Jim Souhan: Santana mentor watches with pride

  • Article by: JIM SOUHAN , Star Tribune
  • Updated: June 3, 2012 - 8:40 AM

Pitching coach Bobby Cuellar helped the New York Mets ace acquire his no-hit stuff when the two were together with the Twins' Class AAA club.

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Pelican54Jun. 2, 12 7:57 PM

Letting Santana go has to be one of the biggest blunders for the Twins. They're willing to pay 23 million a year for a singles hitting catcher but can't open the checkbook for a pitcher like Santana? The Twins are developing a reputation of signing the has beens, could be's and maybe's.

metaltesterJun. 2, 12 8:26 PM

so team-oriented, so humble...and so Big market rich... Twins offered Santana a three year deal that would have made him one of the highest paid pitchers...Santana wanted more years then three and also to play in a Big Market...So Twins were forced to trade Johan or watch him walk at seasons end...Looking back the twins should have kept him for the that whole season and let him walk...

dakfanviewJun. 2, 12 9:23 PM

Fooled me Jim I thought you would give the credit to Rick Anderson for sure. My apology sir.

norcaltwinJun. 2, 12 9:26 PM

So Johan throws at 89 now. Sounds like a perfect fit for "pitch to contact" Twins. But congrats to Johan for the no hitter especially with the reduced velocity.

lindy_frank123Jun. 2, 1211:30 PM

Velocity isn't everything just like power isn't. Nuiances of baseball. Look at one of the greatest control pitchers ever, the professor, Greg Maddux. Not a lot of power but boy could he pitch. And this pitching to contact philosophy. Where does it come from on here? Not the Twins if you'd listen to them talk. Especially Andy. Where do you guys get this stuff? And punch and judy or slap hitting? Looks like Joe has enough power to hit it out of Cleveland Stadium, like he did tonight. Where do you guys come up with this crap?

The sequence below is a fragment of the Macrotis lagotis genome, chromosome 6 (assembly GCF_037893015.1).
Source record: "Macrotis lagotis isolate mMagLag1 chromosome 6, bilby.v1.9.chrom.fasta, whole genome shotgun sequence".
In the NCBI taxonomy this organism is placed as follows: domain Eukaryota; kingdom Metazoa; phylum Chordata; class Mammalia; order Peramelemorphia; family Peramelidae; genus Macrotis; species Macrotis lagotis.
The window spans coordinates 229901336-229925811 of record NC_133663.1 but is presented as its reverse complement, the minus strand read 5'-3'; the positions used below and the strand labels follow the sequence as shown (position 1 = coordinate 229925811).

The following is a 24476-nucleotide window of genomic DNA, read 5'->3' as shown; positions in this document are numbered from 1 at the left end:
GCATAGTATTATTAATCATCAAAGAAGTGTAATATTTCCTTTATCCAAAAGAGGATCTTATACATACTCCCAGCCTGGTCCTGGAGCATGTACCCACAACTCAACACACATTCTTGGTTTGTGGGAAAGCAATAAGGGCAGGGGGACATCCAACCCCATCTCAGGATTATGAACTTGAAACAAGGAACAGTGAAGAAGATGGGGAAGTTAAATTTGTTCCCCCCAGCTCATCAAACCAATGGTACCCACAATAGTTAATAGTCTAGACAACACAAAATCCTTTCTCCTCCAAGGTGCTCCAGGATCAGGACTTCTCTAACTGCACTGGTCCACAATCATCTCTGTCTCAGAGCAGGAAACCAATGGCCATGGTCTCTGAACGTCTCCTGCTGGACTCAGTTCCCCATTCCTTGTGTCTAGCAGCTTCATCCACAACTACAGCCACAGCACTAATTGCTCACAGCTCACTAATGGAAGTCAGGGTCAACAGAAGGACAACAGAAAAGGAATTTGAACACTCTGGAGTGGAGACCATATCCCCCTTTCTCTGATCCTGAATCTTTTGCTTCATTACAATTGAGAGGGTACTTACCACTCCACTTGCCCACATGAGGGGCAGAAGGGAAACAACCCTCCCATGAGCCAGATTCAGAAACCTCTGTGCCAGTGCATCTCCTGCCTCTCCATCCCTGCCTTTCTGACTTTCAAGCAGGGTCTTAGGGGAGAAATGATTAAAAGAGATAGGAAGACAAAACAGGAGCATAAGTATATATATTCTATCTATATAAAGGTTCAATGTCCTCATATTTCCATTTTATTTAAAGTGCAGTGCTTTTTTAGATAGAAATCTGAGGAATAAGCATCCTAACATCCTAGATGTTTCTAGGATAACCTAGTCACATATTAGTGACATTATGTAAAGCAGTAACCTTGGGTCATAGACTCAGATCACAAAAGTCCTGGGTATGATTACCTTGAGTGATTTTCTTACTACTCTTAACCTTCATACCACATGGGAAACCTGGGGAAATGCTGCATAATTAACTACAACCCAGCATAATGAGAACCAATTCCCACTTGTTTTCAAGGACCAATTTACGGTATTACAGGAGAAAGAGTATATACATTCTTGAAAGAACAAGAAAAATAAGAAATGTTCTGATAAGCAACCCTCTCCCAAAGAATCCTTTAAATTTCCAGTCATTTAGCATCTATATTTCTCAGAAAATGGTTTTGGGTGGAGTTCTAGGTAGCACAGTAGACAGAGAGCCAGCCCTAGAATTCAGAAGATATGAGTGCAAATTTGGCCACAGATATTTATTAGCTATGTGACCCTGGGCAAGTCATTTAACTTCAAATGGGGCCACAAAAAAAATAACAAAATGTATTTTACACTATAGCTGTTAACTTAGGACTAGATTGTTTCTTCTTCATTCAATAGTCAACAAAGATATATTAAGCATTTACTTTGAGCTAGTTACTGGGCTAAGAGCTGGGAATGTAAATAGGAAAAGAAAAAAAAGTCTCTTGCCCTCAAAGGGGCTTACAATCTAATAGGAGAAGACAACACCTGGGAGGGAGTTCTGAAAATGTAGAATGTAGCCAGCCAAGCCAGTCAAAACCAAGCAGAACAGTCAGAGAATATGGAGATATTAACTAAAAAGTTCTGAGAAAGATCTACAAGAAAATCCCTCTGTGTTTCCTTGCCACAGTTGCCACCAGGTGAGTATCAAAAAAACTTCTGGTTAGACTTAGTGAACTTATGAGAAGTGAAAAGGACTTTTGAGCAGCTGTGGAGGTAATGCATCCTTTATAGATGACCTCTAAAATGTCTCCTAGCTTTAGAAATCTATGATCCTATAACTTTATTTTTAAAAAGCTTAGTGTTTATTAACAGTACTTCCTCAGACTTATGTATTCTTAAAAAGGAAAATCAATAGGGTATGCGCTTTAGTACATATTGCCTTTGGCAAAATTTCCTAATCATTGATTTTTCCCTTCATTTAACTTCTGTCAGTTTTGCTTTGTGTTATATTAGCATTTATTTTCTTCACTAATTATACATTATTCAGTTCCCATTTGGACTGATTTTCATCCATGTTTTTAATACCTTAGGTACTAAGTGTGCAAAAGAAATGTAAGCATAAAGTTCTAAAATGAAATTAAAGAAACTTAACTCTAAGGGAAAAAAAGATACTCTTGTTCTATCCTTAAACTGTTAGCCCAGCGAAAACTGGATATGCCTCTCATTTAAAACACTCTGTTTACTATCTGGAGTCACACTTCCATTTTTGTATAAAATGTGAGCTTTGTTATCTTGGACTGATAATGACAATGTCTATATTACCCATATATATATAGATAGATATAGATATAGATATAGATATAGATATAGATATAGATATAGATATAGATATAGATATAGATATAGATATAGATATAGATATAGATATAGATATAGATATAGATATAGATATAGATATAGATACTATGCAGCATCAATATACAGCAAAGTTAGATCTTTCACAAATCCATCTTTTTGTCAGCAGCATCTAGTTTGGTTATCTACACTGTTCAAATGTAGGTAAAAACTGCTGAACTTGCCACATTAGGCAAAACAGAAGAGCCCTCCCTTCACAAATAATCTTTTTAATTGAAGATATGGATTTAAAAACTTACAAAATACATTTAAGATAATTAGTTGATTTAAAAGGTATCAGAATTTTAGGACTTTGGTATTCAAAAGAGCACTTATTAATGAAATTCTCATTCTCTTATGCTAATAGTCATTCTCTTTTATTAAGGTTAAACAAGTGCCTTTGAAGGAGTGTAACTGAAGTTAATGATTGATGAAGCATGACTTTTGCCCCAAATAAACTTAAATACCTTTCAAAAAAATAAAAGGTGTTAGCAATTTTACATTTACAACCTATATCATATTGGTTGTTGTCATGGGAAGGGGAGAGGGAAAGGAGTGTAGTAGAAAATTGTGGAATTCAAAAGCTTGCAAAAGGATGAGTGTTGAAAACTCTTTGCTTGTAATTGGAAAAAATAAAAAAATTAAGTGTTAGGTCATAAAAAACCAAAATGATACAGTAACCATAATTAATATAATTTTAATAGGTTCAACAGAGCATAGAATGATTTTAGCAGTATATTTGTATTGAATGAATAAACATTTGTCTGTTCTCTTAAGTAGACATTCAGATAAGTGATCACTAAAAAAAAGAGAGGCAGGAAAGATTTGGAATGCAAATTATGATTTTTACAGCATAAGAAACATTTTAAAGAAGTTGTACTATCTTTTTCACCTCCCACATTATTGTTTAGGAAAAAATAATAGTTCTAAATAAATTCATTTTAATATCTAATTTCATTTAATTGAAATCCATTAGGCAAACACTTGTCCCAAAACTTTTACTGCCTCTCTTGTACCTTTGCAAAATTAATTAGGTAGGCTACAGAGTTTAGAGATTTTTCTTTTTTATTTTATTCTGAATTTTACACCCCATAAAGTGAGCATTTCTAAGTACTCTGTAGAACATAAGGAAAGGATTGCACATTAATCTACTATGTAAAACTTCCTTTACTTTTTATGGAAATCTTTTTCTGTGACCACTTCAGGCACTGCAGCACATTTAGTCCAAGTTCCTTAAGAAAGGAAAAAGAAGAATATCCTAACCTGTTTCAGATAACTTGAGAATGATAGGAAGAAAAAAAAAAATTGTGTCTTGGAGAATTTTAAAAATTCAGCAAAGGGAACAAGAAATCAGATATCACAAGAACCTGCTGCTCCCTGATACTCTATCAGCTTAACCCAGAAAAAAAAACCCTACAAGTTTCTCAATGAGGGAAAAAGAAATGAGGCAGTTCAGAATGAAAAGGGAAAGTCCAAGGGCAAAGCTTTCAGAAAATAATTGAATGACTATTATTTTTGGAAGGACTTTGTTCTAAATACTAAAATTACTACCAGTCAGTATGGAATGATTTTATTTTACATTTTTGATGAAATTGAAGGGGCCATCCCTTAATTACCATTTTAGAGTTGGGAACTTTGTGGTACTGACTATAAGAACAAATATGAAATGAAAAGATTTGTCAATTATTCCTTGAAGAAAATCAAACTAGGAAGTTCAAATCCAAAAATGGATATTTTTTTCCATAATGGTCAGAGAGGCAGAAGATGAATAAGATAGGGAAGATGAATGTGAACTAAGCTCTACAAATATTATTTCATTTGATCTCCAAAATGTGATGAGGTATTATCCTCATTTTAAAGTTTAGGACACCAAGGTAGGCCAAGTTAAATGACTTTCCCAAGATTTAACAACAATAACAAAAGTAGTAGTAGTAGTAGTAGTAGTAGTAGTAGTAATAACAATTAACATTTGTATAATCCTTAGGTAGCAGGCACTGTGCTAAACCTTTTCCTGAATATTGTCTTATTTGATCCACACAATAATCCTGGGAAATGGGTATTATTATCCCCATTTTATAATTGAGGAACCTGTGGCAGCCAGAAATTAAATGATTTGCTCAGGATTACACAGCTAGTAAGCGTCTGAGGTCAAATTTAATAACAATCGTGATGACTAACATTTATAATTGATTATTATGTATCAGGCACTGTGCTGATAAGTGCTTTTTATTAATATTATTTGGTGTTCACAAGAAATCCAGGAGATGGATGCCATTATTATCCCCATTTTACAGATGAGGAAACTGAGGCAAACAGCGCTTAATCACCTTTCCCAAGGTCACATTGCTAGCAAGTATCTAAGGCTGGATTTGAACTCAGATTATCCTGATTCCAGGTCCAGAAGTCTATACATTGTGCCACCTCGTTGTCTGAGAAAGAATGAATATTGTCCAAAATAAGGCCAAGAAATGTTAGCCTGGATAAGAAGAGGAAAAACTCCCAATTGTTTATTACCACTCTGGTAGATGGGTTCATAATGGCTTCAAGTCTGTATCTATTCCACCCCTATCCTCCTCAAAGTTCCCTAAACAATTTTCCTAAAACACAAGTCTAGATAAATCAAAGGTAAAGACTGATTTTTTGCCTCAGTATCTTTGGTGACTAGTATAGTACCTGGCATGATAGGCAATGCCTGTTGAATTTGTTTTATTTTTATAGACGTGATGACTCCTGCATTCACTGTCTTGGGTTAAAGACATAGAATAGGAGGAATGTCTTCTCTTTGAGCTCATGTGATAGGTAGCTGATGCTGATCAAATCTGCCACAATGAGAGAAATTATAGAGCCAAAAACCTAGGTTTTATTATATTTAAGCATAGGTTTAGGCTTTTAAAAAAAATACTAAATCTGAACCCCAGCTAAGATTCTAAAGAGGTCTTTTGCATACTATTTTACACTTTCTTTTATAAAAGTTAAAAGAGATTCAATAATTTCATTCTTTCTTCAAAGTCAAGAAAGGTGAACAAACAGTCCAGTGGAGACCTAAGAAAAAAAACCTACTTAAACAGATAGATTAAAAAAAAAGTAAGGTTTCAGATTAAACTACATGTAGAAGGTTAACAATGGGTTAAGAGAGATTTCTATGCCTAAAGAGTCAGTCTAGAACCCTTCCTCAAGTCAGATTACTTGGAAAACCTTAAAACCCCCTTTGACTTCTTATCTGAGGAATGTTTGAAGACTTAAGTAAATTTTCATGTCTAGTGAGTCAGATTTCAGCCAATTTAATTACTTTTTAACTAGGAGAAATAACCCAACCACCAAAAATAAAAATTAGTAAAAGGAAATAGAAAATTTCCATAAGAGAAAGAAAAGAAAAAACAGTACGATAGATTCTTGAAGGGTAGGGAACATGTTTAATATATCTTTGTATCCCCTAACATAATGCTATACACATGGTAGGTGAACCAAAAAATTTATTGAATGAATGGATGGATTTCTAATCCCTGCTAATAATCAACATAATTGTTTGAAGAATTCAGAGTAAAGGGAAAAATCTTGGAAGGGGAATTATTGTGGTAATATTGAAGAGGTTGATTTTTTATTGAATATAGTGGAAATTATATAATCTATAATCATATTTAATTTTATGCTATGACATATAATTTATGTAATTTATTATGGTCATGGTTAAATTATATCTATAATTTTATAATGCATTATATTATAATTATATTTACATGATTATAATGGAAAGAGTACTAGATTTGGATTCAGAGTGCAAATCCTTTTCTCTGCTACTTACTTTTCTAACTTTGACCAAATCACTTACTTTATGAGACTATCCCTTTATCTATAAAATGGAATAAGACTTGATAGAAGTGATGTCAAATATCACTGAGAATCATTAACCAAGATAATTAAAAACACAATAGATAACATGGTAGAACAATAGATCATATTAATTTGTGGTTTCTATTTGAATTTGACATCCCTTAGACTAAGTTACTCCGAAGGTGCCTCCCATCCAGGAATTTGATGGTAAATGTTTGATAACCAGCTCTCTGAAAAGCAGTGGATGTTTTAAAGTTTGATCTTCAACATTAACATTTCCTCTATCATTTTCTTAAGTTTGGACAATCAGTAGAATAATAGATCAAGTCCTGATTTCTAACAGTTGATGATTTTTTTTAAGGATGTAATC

bobo72Jun. 2, 1211:59 PM

Cuellar also taught Liriano his change-up and helped refine his slider. Now the question is: Why is Cuellar not with the Twins and Rick Anderson...well...anywhere but here???

BallFourJun. 3, 1212:39 AM

Great. This will get all the people who have heard of Bobby Cuellar wondering why he isn't the Twins' pitching coach. Well, it's because if you look at Cuellar's body of work it's clear that Santana succeeded because of his talent. Coaches don't take nothing and make something. Cuellar MANAGED Manship, Mijares, Swarzak and Rob Delaney. He coached Bonser, Baker, Blackburn, J.D. Durbin, Willie Eyre and Dave Gassner. Some of those names are guys that get ripped here, and the rest were never good enough to get ripped here. As for Santana, the Twins have 55 wins from Scott Baker in the past five seasons he pitched. Cost? About $9 million. The Mets have 43 wins from Santana? Cost? $101 million. Or $151,000 per inning. If you think Mauer is expensive relative to his contribution, Santana has been REALLY expensive. Anyone griping about the ROI on Mauer yet wondering why the Twins let Santana go have argued against themselves, and lost.

howlinjagsJun. 3, 12 5:26 AM

boneheaded trade by the twinks. got nothing in return for a multiple cy young winner in his prime. even worse than letting Ortiz go for nothing.

Willy53Jun. 3, 12 7:10 AM

frank123 are you blind? The Twins have acted like they think a freeswinger is akin to cancer. Where are the power pitchers in their organization. Their entire approach is based on finesse hitting and pitching. You'd have have to be an idiot not to notice. Gardenhire might be sending signals to management that he wants something different. He praised Willingham's plate approach the other day, seemingly embracing strikeouts as necessary for the gamewinning homeruns.

BallFourJun. 3, 12 9:23 AM

Let's see the ramifications of the 134 no-hit pitches this season. Santana's career high is 125, and he was 28. Pre-surgery. That season when he threw 125, Santana threw a ton of games with more than 100 pitches, and was in the 115s often. That season was the start of his decline under both Willie Randolph and Jerry Manuel. Santana excceeded 110 pitches 12 times under mean ol' Gardy in Santana's final three seasons in Minnesota. Santana matched that total in his first season in New York, once topping 110 in three straight games. Since 2008, he's never worked 200 innings a season. The Twins never overworked a very young Santana the way the Mets have overworked the older model.

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